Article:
Also, Virginia condominium associations do not have the ability to borrow funds unless the bylaws already allow it. HB 1209, if adopted, would allow the boards to borrow funds for any reason, only limited by what amounts the banks would be willing to lend, at whatever interest rates and terms the boards and the banks agree. Under this amendment, the boards can borrow as much as they want, and the unit owners must pay off their percentage “share” of this to sell their units. Under these amendments, condominium unit owners would need to track all of the board’s deliberations regarding borrowing money, so as to be aware of what additional burdens might be imposed on them as a unit owner. In a condominium where the board is urged to be aggressive with fundraising, this would lead to a approach to assessments whereby the unit owner would not be made aware that a large financial obligation was imposed on her personally for long after the time the loan is agreed upon. This is because boards commonly do not disclose much about their contract negotiations. This borrowing power amendment could have more consumer guardrails added, if attention is paid in the legislative process.

Every condominium unit owner in older (and newer) buildings in Virginia have a stake in this legislation.

Selected Legal Authority:

Va. Code § 55.1-1965 (Condo Act – Annual budget; reserves for capital components)

Va. Code § 55.1-1826 (POAA – Annual budget; reserves for capital components)

Va. Code § 55.1-1964 (Condo Act – Liability for common expenses; late fees)

Va. Code § 55.1-1825 (POAA – Authority to levy special assessments)

Va. Code § 13.1-826 (NSCA – General powers)

Va. Code § 55.1-1958 (Condo Act – Tort and contract liability; judgment lien)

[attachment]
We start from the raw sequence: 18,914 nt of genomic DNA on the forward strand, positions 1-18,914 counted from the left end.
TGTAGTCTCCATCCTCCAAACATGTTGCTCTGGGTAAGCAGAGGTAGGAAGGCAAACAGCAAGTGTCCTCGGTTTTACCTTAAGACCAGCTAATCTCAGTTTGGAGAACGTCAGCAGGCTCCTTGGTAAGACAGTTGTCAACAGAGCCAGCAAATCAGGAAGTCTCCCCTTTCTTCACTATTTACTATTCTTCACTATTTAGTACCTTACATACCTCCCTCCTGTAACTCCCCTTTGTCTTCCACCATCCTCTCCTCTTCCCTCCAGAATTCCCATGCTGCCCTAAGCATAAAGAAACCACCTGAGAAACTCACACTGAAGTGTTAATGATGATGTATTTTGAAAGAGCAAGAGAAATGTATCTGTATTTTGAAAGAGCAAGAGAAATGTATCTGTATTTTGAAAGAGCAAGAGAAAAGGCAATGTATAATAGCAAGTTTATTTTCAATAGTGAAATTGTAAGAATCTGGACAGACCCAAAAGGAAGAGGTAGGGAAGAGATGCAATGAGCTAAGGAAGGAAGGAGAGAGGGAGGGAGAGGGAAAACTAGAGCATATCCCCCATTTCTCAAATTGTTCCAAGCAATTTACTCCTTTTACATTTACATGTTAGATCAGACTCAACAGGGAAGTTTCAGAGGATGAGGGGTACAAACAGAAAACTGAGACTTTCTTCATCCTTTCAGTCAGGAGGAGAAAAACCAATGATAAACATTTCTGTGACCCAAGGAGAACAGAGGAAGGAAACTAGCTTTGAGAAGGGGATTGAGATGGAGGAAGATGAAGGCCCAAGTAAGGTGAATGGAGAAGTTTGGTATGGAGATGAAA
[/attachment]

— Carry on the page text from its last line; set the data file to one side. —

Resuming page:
Va. Code § 55.1-1966 (Condo Act – Lien for assessments)

Va. Code § 55.1-1833 (POAA – Lien for assessments)

2024 HB 1209 


June 23, 2023

Do Security Cameras in HOAs and Condominiums Infringe on Privacy Rights?

Use of security cameras is widespread in HOAs and condominiums, but it can also be controversial.  Cameras are often positioned to view both the owners’  lot and nearby property. When disputes arise, homeowners want the community to take their side. However, the legal obligations often are not clear. The developer constructs the community and includes use restrictions in the land records. Thereafter, general law and technology evolve at separate paces. Residents install security cameras based on generalized fear or in reaction to a specific incident. Often, someone finds this objectionable because it records their lot or common area (or could easily be reconfigured to do so). Many associations install video cameras on common elements in response to security complaints. Video cameras allow property owners to easily monitor their property while doing other things. This can cause neighbors to feel a loss of useful value to the “open” portions of their property due to a feeling of being surveilled. . . .

To read the remainder of this article about security cameras in HOAs and condominiums I wrote for the Spring 2023 issue of The Fee Simple, click here. 

March 10, 2023

Court Declares Cryopreserved Human Embryos May be Partitioned, Auctioned, and Sold

When co-owners of cannot agree as what to do with property, the ordinary remedy is to bring a lawsuit for partition. In partition, the preference is for the property to be subdivided among the co-owners. If the property cannot be equitably divided among the co-owners (such as there being a single family dwelling that takes up the land), then the entire property may be sold at auction and the proceeds divided. This is a process that most people try to avoid because it can be time-intensive for the attorneys billing by the hour.

By statute, real estate is the only property that can be partitioned. Personal property (“chattels”) can also be partitioned. On February 8, 2023, Judge Richard E. Gardiner of Fairfax County Circuit Court issued an opinion that addressed the partition of something unusual: cryopreserved human embryos. This opinion discusses a number of my own interests: property litigation, bioethics, and Virginia history. Property law can “touch and concern” just about any aspect of human relations.